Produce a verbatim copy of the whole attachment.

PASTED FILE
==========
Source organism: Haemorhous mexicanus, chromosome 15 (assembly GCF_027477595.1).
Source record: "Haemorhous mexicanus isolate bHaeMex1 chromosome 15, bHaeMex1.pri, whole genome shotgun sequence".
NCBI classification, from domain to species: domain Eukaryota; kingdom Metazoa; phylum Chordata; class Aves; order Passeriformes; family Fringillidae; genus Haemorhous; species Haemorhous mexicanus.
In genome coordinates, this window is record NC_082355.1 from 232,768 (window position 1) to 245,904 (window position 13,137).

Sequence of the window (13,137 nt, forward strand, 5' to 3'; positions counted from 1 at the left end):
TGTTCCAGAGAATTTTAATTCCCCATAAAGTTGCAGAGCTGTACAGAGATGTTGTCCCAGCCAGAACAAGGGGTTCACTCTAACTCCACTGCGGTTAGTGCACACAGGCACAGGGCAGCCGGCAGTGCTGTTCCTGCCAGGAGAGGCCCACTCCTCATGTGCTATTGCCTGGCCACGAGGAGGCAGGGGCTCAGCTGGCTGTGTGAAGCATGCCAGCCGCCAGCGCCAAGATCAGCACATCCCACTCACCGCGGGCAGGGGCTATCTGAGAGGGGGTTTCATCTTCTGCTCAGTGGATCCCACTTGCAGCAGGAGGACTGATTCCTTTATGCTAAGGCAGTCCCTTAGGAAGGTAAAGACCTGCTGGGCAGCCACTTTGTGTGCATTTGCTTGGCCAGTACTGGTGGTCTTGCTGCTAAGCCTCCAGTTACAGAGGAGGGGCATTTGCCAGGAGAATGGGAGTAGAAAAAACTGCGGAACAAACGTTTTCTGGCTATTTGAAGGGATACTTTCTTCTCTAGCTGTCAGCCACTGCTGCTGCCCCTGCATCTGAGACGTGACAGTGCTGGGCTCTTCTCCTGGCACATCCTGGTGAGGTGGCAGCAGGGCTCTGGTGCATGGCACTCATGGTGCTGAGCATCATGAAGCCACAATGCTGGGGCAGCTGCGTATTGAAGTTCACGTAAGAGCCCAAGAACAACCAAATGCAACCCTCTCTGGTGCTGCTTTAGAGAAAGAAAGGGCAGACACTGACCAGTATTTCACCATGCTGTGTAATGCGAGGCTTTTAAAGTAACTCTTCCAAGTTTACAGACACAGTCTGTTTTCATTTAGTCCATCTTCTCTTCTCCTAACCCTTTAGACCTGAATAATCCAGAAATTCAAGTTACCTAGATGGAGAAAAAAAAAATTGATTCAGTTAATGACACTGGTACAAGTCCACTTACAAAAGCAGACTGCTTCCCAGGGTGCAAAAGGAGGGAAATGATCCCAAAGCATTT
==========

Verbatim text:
Source organism: Haemorhous mexicanus, chromosome 15 (assembly GCF_027477595.1).
Source record: "Haemorhous mexicanus isolate bHaeMex1 chromosome 15, bHaeMex1.pri, whole genome shotgun sequence".
NCBI classification, from domain to species: domain Eukaryota; kingdom Metazoa; phylum Chordata; class Aves; order Passeriformes; family Fringillidae; genus Haemorhous; species Haemorhous mexicanus.
In genome coordinates, this window is record NC_082355.1 from 232,768 (window position 1) to 245,904 (window position 13,137).

Sequence of the window (13,137 nt, forward strand, 5' to 3'; positions counted from 1 at the left end):
TGTTCCAGAGAATTTTAATTCCCCATAAAGTTGCAGAGCTGTACAGAGATGTTGTCCCAGCCAGAACAAGGGGTTCACTCTAACTCCACTGCGGTTAGTGCACACAGGCACAGGGCAGCCGGCAGTGCTGTTCCTGCCAGGAGAGGCCCACTCCTCATGTGCTATTGCCTGGCCACGAGGAGGCAGGGGCTCAGCTGGCTGTGTGAAGCATGCCAGCCGCCAGCGCCAAGATCAGCACATCCCACTCACCGCGGGCAGGGGCTATCTGAGAGGGGGTTTCATCTTCTGCTCAGTGGATCCCACTTGCAGCAGGAGGACTGATTCCTTTATGCTAAGGCAGTCCCTTAGGAAGGTAAAGACCTGCTGGGCAGCCACTTTGTGTGCATTTGCTTGGCCAGTACTGGTGGTCTTGCTGCTAAGCCTCCAGTTACAGAGGAGGGGCATTTGCCAGGAGAATGGGAGTAGAAAAAACTGCGGAACAAACGTTTTCTGGCTATTTGAAGGGATACTTTCTTCTCTAGCTGTCAGCCACTGCTGCTGCCCCTGCATCTGAGACGTGACAGTGCTGGGCTCTTCTCCTGGCACATCCTGGTGAGGTGGCAGCAGGGCTCTGGTGCATGGCACTCATGGTGCTGAGCATCATGAAGCCACAATGCTGGGGCAGCTGCGTATTGAAGTTCACGTAAGAGCCCAAGAACAACCAAATGCAACCCTCTCTGGTGCTGCTTTAGAGAAAGAAAGGGCAGACACTGACCAGTATTTCACCATGCTGTGTAATGCGAGGCTTTTAAAGTAACTCTTCCAAGTTTACAGACACAGTCTGTTTTCATTTAGTCCATCTTCTCTTCTCCTAACCCTTTAGACCTGAATAATCCAGAAATTCAAGTTACCTAGATGGAGAAAAAAAAAATTGATTCAGTTAATGACACTGGTACAAGTCCACTTACAAAAGCAGACTGCTTCCCAGGGTGCAAAAGGAGGGAAATGATCCCAAAGCATTT